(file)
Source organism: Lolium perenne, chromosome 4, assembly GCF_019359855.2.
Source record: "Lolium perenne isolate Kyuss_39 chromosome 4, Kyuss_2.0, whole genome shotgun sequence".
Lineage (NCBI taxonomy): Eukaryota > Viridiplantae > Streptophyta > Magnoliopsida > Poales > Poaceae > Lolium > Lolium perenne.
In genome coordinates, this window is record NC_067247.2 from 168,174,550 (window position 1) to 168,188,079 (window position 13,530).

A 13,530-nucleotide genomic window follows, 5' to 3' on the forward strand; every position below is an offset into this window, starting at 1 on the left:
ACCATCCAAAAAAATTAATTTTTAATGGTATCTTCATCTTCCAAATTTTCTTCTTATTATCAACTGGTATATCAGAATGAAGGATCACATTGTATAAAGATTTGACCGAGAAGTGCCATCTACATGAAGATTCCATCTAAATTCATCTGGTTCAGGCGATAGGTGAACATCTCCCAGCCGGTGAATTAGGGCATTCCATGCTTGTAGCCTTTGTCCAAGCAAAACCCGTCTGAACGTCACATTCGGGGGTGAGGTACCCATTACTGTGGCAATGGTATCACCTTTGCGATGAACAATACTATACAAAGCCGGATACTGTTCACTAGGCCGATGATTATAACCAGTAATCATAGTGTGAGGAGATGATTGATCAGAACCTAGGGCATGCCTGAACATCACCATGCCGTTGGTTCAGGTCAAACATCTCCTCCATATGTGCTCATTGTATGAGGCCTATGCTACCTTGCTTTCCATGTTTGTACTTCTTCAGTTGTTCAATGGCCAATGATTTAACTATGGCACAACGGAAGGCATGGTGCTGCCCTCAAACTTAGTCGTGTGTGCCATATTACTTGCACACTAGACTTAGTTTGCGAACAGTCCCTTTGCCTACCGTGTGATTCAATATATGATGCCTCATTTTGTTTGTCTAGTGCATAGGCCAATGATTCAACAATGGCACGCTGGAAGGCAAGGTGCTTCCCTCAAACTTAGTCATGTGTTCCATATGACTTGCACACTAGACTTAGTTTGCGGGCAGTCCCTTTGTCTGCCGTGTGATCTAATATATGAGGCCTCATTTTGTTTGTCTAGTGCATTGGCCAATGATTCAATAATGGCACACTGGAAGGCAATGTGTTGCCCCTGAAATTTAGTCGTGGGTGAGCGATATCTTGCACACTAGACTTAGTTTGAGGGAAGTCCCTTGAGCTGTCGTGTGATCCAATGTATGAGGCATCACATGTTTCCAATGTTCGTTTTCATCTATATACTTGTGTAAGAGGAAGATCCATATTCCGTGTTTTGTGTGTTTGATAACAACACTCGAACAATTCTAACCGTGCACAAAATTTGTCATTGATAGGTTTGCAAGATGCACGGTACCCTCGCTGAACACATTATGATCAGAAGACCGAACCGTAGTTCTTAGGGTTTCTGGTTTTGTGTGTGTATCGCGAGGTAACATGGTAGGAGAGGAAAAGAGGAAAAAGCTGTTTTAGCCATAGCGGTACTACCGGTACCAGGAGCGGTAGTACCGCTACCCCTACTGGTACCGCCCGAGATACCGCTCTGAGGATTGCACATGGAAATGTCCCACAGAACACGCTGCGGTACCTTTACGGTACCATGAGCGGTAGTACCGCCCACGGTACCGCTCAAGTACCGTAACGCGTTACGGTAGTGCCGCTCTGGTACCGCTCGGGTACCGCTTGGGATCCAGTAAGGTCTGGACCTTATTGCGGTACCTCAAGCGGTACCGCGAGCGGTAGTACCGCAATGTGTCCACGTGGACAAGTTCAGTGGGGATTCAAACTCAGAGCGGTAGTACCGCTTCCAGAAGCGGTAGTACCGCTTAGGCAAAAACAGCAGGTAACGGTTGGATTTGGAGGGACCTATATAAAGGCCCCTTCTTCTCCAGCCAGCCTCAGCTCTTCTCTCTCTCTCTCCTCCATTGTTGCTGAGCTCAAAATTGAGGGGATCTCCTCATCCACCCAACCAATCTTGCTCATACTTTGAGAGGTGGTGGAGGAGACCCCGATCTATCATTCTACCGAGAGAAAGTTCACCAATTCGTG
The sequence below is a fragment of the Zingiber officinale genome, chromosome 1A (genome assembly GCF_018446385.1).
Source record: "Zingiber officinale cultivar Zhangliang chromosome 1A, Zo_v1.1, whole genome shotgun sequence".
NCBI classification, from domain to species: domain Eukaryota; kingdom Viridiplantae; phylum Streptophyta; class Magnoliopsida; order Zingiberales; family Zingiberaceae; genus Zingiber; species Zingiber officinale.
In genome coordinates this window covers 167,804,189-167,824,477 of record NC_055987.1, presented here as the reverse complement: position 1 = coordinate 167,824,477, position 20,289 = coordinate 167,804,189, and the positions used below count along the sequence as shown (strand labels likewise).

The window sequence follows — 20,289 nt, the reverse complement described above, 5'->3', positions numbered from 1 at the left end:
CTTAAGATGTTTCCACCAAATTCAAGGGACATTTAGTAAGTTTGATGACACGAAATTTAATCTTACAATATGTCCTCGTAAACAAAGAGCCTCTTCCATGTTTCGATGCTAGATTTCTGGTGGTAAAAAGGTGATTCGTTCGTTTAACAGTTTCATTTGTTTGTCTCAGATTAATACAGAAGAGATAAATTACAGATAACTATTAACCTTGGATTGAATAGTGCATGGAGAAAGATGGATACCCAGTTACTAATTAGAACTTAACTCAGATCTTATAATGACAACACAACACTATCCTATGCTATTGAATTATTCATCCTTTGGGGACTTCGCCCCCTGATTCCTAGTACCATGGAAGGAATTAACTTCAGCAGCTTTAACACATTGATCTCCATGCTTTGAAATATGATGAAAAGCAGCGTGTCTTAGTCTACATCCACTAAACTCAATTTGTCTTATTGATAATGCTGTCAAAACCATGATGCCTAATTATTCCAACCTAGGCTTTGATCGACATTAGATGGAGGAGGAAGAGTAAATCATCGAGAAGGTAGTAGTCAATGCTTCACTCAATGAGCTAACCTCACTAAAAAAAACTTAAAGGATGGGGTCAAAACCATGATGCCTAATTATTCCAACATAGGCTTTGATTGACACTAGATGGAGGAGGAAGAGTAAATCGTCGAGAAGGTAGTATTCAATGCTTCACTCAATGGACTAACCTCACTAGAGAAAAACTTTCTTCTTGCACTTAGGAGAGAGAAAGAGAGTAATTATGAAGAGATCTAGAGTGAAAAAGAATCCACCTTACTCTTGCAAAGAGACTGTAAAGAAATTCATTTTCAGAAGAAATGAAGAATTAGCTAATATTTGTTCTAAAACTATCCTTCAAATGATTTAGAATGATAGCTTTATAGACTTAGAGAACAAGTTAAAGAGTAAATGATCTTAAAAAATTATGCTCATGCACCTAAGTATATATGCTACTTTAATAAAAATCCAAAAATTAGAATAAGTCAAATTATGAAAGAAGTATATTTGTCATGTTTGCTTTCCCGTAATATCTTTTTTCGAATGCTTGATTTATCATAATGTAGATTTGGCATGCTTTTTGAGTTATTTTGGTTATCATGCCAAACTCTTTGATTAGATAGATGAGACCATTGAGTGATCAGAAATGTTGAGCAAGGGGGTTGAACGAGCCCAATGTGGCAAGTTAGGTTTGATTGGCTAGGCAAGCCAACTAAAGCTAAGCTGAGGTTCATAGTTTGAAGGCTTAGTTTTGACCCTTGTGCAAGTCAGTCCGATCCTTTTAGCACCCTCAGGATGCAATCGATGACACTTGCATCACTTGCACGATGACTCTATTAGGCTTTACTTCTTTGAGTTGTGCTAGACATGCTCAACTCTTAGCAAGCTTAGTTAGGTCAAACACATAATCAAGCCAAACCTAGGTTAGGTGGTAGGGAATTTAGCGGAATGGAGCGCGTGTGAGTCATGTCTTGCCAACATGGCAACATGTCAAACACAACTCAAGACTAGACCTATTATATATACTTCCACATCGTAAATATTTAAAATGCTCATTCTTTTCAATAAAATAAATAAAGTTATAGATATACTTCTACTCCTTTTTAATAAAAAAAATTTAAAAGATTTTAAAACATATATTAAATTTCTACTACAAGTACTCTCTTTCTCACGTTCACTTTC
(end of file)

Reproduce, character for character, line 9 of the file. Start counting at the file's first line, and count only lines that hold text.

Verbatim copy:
NCBI classification, from domain to species: domain Eukaryota; kingdom Viridiplantae; phylum Streptophyta; class Magnoliopsida; order Zingiberales; family Zingiberaceae; genus Zingiber; species Zingiber officinale.